‘This report shows that whilst many aspects of our lives have been disrupted in 2020, climate change has continued unabated,’ he said.

Revealed: MailOnline dissects the impact greenhouse gases have on the planet – and what is being done to stop air pollution

Emissions

Carbon dioxide

Carbon dioxide (CO2) is one of the biggest contributors to global warming. After the gas is released into the atmosphere it stays there, making it difficult for heat to escape – and warming up the planet in the process. 

It is primarily released from burning fossil fuels such as coal, oil and gas, as well as cement production. 

The average monthly concentration of CO2 in the Earth’s atmosphere, as of April 2019, is 413 parts per million (ppm). Before the Industrial Revolution, the concentration was just 280 ppm. 

CO2 concentration has fluctuated over the last 800,000 years between 180 to 280ppm, but has been vastly accelerated by pollution caused by humans. 

Nitrogen dioxide 

The gas nitrogen dioxide (NO2) comes from burning fossil fuels, car exhaust emissions and the use of nitrogen-based fertilisers used in agriculture.

Although there is far less NO2 in the atmosphere than CO2, it is between 200 and 300 times more effective at trapping heat.

Sulfur dioxide 

Sulfur dioxide (SO2) also primarily comes from fossil fuel burning, but can also be released from car exhausts.

SO2 can react with water, oxygen and other chemicals in the atmosphere to cause acid rain. 

Carbon monoxide 

Carbon monoxide (CO) is an indirect greenhouse gas as it reacts with hydroxyl radicals, removing them. Hydroxyl radicals reduce the lifetime of carbon dioxide and other greenhouse gases. 

Particulates

What is particulate matter?

Particulate matter refers to tiny parts of solids or liquid materials in the air. 

Some are visible, such as dust, whereas others cannot be seen by the naked eye. 

Materials such as metals, microplastics, soil and chemicals can be in particulate matter.

Particulate matter (or PM) is described in micrometres. The two main ones mentioned in reports and studies are PM10 (less than 10 micrometres) and PM2.5 (less than 2.5 micrometres).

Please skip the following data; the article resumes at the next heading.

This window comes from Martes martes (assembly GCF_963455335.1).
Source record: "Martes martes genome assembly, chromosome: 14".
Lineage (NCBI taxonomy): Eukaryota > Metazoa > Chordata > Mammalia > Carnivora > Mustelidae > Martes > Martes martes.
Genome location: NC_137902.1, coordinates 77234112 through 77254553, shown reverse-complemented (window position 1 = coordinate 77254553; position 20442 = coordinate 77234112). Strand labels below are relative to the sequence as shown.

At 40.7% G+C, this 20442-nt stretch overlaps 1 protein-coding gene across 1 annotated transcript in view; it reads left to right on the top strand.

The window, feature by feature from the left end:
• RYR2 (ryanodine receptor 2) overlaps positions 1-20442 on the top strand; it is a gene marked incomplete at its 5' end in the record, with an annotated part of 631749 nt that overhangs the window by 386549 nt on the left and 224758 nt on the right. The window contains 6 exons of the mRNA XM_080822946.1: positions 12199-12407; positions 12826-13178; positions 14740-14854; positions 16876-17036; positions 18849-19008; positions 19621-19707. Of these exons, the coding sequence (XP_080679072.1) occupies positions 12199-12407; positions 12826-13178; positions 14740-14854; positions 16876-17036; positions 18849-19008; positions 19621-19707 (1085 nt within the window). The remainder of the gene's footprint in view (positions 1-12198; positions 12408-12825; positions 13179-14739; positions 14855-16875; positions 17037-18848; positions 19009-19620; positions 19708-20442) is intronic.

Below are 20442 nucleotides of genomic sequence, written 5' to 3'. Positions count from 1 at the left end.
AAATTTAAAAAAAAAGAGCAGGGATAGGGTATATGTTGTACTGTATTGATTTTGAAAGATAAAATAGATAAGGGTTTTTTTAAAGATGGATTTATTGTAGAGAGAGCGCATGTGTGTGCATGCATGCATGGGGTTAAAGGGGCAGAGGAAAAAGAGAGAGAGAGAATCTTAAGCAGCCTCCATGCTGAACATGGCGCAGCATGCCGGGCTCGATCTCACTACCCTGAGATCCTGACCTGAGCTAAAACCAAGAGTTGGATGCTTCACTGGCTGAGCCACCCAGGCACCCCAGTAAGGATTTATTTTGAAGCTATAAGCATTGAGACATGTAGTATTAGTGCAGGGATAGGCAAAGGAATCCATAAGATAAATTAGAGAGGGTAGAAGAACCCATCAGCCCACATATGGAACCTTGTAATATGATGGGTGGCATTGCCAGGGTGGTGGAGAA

Air pollution comes from burning fossil fuels, cars, cement making and agriculture 

Scientists measure the rate of particulates in the air by cubic metre.

Particulate matter is sent into the air by a number of processes including burning fossil fuels, driving cars and steel making.

Why are particulates dangerous?

Particulates are dangerous because those less than 10 micrometres in diameter can get deep into your lungs, or even pass into your bloodstream. Particulates are found in higher concentrations in urban areas, particularly along main roads. 

Health impact

What sort of health problems can pollution cause?

According to the World Health Organization, a third of deaths from stroke, lung cancer and heart disease can be linked to air pollution. 

Some of the effects of air pollution on the body are not understood, but pollution may increase inflammation which narrows the arteries leading to heart attacks or strokes. 

As well as this, almost one in 10 lung cancer cases in the UK are caused by air pollution. 

Particulates find their way into the lungs and get lodged there, causing inflammation and damage. As well as this, some chemicals in particulates that make their way into the body can cause cancer. 

Deaths from pollution 

Around seven million people die prematurely because of air pollution every year. Pollution can cause a number of issues including asthma attacks, strokes, various cancers and cardiovascular problems. 

 

Asthma triggers